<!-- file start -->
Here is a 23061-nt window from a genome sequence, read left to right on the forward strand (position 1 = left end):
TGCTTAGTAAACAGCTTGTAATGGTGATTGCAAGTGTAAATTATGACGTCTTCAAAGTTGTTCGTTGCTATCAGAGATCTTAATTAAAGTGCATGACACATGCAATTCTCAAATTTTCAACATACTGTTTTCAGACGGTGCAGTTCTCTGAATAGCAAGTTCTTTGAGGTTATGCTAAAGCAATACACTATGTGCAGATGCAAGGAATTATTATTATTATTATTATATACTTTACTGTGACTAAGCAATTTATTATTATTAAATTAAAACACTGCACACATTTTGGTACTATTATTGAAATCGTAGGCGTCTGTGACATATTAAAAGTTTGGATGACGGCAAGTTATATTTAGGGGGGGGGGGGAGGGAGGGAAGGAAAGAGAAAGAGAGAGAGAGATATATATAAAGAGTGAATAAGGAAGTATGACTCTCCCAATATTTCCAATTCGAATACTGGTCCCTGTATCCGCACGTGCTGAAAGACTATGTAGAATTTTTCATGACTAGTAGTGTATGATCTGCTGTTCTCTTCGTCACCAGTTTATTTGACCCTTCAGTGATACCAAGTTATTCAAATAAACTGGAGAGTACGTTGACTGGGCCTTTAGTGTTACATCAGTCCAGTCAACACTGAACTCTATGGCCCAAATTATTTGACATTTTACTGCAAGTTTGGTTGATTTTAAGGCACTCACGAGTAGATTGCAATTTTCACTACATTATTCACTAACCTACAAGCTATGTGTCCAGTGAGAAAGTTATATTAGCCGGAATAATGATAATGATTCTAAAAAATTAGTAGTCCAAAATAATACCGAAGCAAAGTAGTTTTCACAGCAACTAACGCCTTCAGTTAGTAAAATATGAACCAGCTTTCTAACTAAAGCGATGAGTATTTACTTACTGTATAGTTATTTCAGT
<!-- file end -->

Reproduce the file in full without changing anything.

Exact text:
Here is a 23061-nt window from a genome sequence, read left to right on the forward strand (position 1 = left end):
TGCTTAGTAAACAGCTTGTAATGGTGATTGCAAGTGTAAATTATGACGTCTTCAAAGTTGTTCGTTGCTATCAGAGATCTTAATTAAAGTGCATGACACATGCAATTCTCAAATTTTCAACATACTGTTTTCAGACGGTGCAGTTCTCTGAATAGCAAGTTCTTTGAGGTTATGCTAAAGCAATACACTATGTGCAGATGCAAGGAATTATTATTATTATTATTATATACTTTACTGTGACTAAGCAATTTATTATTATTAAATTAAAACACTGCACACATTTTGGTACTATTATTGAAATCGTAGGCGTCTGTGACATATTAAAAGTTTGGATGACGGCAAGTTATATTTAGGGGGGGGGGGGAGGGAGGGAAGGAAAGAGAAAGAGAGAGAGAGATATATATAAAGAGTGAATAAGGAAGTATGACTCTCCCAATATTTCCAATTCGAATACTGGTCCCTGTATCCGCACGTGCTGAAAGACTATGTAGAATTTTTCATGACTAGTAGTGTATGATCTGCTGTTCTCTTCGTCACCAGTTTATTTGACCCTTCAGTGATACCAAGTTATTCAAATAAACTGGAGAGTACGTTGACTGGGCCTTTAGTGTTACATCAGTCCAGTCAACACTGAACTCTATGGCCCAAATTATTTGACATTTTACTGCAAGTTTGGTTGATTTTAAGGCACTCACGAGTAGATTGCAATTTTCACTACATTATTCACTAACCTACAAGCTATGTGTCCAGTGAGAAAGTTATATTAGCCGGAATAATGATAATGATTCTAAAAAATTAGTAGTCCAAAATAATACCGAAGCAAAGTAGTTTTCACAGCAACTAACGCCTTCAGTTAGTAAAATATGAACCAGCTTTCTAACTAAAGCGATGAGTATTTACTTACTGTATAGTTATTTCAGT